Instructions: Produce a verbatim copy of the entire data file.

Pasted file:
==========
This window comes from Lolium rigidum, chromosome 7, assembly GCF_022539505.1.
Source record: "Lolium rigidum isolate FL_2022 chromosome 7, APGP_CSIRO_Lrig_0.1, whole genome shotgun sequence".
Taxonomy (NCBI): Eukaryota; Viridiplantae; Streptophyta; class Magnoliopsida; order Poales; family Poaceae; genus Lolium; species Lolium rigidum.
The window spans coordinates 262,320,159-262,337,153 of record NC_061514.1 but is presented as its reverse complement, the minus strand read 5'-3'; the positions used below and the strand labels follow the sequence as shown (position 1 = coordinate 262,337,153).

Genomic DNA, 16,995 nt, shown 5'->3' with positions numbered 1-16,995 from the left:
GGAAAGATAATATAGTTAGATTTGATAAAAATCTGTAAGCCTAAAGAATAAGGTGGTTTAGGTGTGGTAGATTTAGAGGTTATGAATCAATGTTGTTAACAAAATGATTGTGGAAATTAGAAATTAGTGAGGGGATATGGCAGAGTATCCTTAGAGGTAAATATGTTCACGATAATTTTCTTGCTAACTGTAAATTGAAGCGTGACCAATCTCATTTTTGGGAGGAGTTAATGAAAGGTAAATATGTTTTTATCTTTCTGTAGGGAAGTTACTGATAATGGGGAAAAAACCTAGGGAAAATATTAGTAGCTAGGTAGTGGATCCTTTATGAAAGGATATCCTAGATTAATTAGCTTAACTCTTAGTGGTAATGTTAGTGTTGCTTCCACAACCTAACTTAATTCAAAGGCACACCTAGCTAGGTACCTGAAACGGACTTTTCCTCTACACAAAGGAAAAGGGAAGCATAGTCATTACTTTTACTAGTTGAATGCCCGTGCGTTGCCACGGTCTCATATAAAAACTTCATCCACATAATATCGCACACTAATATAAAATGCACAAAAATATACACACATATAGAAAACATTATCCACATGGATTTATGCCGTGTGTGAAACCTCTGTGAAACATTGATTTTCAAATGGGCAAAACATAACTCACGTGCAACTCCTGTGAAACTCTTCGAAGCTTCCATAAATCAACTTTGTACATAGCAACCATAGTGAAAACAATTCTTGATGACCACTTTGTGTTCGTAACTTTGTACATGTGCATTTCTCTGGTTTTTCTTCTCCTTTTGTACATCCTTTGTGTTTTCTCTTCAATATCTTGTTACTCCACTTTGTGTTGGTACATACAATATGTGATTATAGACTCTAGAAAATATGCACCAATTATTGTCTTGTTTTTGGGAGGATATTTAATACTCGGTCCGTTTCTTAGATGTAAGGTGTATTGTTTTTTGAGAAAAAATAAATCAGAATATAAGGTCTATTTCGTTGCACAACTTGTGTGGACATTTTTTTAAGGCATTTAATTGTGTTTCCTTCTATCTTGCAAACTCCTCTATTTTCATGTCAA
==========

This window comes from Lolium rigidum, chromosome 7, assembly GCF_022539505.1.
Source record: "Lolium rigidum isolate FL_2022 chromosome 7, APGP_CSIRO_Lrig_0.1, whole genome shotgun sequence".
Taxonomy (NCBI): Eukaryota; Viridiplantae; Streptophyta; class Magnoliopsida; order Poales; family Poaceae; genus Lolium; species Lolium rigidum.
The window spans coordinates 262,320,159-262,337,153 of record NC_061514.1 but is presented as its reverse complement, the minus strand read 5'-3'; the positions used below and the strand labels follow the sequence as shown (position 1 = coordinate 262,337,153).

Genomic DNA, 16,995 nt, shown 5'->3' with positions numbered 1-16,995 from the left:
GGAAAGATAATATAGTTAGATTTGATAAAAATCTGTAAGCCTAAAGAATAAGGTGGTTTAGGTGTGGTAGATTTAGAGGTTATGAATCAATGTTGTTAACAAAATGATTGTGGAAATTAGAAATTAGTGAGGGGATATGGCAGAGTATCCTTAGAGGTAAATATGTTCACGATAATTTTCTTGCTAACTGTAAATTGAAGCGTGACCAATCTCATTTTTGGGAGGAGTTAATGAAAGGTAAATATGTTTTTATCTTTCTGTAGGGAAGTTACTGATAATGGGGAAAAAACCTAGGGAAAATATTAGTAGCTAGGTAGTGGATCCTTTATGAAAGGATATCCTAGATTAATTAGCTTAACTCTTAGTGGTAATGTTAGTGTTGCTTCCACAACCTAACTTAATTCAAAGGCACACCTAGCTAGGTACCTGAAACGGACTTTTCCTCTACACAAAGGAAAAGGGAAGCATAGTCATTACTTTTACTAGTTGAATGCCCGTGCGTTGCCACGGTCTCATATAAAAACTTCATCCACATAATATCGCACACTAATATAAAATGCACAAAAATATACACACATATAGAAAACATTATCCACATGGATTTATGCCGTGTGTGAAACCTCTGTGAAACATTGATTTTCAAATGGGCAAAACATAACTCACGTGCAACTCCTGTGAAACTCTTCGAAGCTTCCATAAATCAACTTTGTACATAGCAACCATAGTGAAAACAATTCTTGATGACCACTTTGTGTTCGTAACTTTGTACATGTGCATTTCTCTGGTTTTTCTTCTCCTTTTGTACATCCTTTGTGTTTTCTCTTCAATATCTTGTTACTCCACTTTGTGTTGGTACATACAATATGTGATTATAGACTCTAGAAAATATGCACCAATTATTGTCTTGTTTTTGGGAGGATATTTAATACTCGGTCCGTTTCTTAGATGTAAGGTGTATTGTTTTTTGAGAAAAAATAAATCAGAATATAAGGTCTATTTCGTTGCACAACTTGTGTGGACATTTTTTTAAGGCATTTAATTGTGTTTCCTTCTATCTTGCAAACTCCTCTATTTTCATGTCAA